The hierarchy was concerned that a republican rebellion led by protestant nationalists, would, if successful, be governed as yet another "Sister republic" of France. Tone's efforts succeeded with the dispatch of the Expédition d'Irlande, he accompanied a force of 14,000 French veteran troops under General Hoche which arrived off the coast of Ireland at Bantry Bay in December 1796 after eluding the Royal Navy; the despairing Wolfe Tone remarked, "England has had its luckiest escape since the Armada." The French fleet was forced to return home and the veteran army intended to spearhead the invasion of Ireland split up and was sent to fight in other theatres of the French Revolutionary Wars. The Establishment responded to widespread disorder by launching a counter-campaign of martial law from 2 March 1797, it used tactics including house burnings, torture of captives and murder in Ulster as it was the one area of Ireland where large numbers of Catholics and Protestants had effected common cause.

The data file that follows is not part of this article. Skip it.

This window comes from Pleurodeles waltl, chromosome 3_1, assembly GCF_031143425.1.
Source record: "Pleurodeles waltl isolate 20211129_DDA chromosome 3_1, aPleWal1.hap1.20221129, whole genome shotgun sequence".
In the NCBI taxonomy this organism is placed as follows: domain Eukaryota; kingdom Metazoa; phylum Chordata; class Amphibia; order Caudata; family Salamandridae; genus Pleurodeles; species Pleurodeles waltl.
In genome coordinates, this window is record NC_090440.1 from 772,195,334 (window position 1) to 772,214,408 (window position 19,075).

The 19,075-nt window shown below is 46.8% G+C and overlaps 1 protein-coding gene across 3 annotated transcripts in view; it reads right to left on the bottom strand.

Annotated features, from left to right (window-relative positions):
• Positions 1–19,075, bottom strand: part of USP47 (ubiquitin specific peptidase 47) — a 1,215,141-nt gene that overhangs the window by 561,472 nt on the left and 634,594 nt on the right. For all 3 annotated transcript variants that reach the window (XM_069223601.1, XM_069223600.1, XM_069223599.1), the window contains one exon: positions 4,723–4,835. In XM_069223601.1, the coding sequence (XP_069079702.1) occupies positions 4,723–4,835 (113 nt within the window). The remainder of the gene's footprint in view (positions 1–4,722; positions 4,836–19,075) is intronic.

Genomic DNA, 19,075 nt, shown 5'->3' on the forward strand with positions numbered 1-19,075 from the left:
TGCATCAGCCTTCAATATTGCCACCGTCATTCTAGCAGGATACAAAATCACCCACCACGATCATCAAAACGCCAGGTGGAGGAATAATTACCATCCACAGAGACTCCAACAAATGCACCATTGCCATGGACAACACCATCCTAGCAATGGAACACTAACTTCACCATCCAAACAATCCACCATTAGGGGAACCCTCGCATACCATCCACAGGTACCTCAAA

In May 1797 the military in Belfast violently suppressed the newspaper of the United Iri

1790 United States House of Representatives elections in New York

The 1790 United States House of Representatives elections in New York were held from April 27 to 29, 1790, to elect six U. S. Representatives to represent the State of New York in the United States House of Representatives; the first U. S. Representatives under the United States Constitution had been elected in March 1789, had taken their seats in the 1st United States Congress for a term ending on March 3, 1791. State elections in New York were at that time held during the last week of April, which meant that the State election preceding the beginning of the next congressional term was held more than ten months in advance, although the regular session of Congress was scheduled to convene only on the first Monday in December; the New York politicians chose to have the seats filled, in case there might be a special session to convene at an earlier date. On January 27, 1789, the New York State Legislature divided the State of New York into six congressional districts which were not numbered; the districts remained the same as for the previous elections in March 1789.